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New dynamism in Eastern Europe and Central Asia
Source: chinadaily Date: 2016-11-04
Premier Li Keqiang advocates the establishment of a free-trade zone at the 15th Meeting of the Shanghai Cooperation Organization Council of Heads of Governments in Bishkek, Kyrgyzstan, on Nov 3, 2016. LIU ZHEN / CHINA NEWS SERVICE
‘It’s the economy, stupid’. This is the famous quote of former US President Bill Clinton that is remembered by the American people.
The essence of this quote is that every government should be concerned with improving the economy, more jobs, more economic growth, more trade and better livelihood for the people.
The recent developments in Asia provide ample proof that the governments of the day are very clear about their mission, that is to bring economic growth to their country and improving the quality of life of their people.
President Rodrigo Duterte of the Philippines and Prime Minister Najib Razak of Malaysia have been walking the talk, abandoning provocative and unproductive foreign policies that raised tensions and instead opt for peaceful economic cooperation and more trade.
On the sideline, away from the limelight and Western media focus, a new dynamism is rising in Central and Eastern Europe, spanning eastward through Central Asia to Russia and China where economic activities and infrastructure development have been going on in rapid pace and unceasingly for the last two decades.
Countries in these regions have been by passed in growth and development for the last couple of centuries when the international trade and economic activities were centered around coastal cities in Europe, Africa and Asia due to the dominant mode of transportation, the high reliance on the sea and shipping.
Maritime ports and coastal cities rose and grew and prospered while landlocked states and cities like those in Eastern Europe and Central Asia were left behind, forgotten due to difficulties in transportation and inaccessible by sea.
The Shanghai Cooperation Organization consisting of Russia, China, Kazakhstan, Kyrgyzstan, Tajikistan and Uzbekistan and its new members India and Pakistan, have been focusing on the development of the Central Asian states to promote the economic activities and quality of life of the Central Asian people. China’s One Belt and One Road Project, with the full support of the SCO members, has opened up new avenues and opportunities to not only the Central Asian states but also the Central and Eastern European states.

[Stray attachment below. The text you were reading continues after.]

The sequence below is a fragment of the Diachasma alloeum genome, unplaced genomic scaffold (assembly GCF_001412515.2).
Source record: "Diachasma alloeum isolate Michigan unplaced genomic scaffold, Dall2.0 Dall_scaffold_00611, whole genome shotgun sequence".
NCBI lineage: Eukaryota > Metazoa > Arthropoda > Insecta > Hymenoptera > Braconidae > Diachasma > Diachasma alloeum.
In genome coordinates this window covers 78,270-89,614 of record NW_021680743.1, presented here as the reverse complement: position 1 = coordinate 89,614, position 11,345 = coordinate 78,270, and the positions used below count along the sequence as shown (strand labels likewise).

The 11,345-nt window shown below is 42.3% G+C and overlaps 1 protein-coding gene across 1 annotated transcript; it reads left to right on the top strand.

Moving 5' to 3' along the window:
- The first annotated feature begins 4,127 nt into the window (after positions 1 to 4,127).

These states are no longer constrained by their lack of sea ports and unable to participate in the main stream of economic activities and international trade. With the construction of high speed train lines and roads across central Asia linking these states to China in the East, Russia in the North and Europe in the West, and southern Asia, trade and economic activities would now be facilitated by the more efficient and cost effective roads and rail system than by the sea.
A new corridor of once forgotten states smacked right in between Europe and China would be the new future of economic transformation with new transportation hubs and new city centers springing up among them. They would replace the traditional maritime trade routes between Europe and East Asia and would be the new region of economic growth, bringing prosperity to these countries and their people.
Chinese Premier Li Keqiang is on a eight-day visit to the SCO countries and nations in Central and Eastern Europe to sign up more economic cooperation, education, people to people exchanges and infrastructure development agreements with these countries.
Among his stops would be Kyrgyzstan, Kazakhstan, Latvia and Russia. With friendly relations, peace and political stability in Eastern Europe and Central Asia, and with the Chinese One Road and One Belt initiative backed up by Chinese technology, construction and engineering expertise and financing, this Eastern Europe and Central Asia corridor is becoming the new growth centre of the 21st Century.
The Shanghai Cooperation Organization is on the right track with a new formula to promote growth, economic development and cooperation and for world peace.
The formula would not only benefit the Central and Eastern European countries and countries in Central Asia, it would also benefit Europe and the rest of Asia and the world.
The author is a political observer from Singapore.
The opinions expressed here are those of the writer and don't represent views of China Daily website.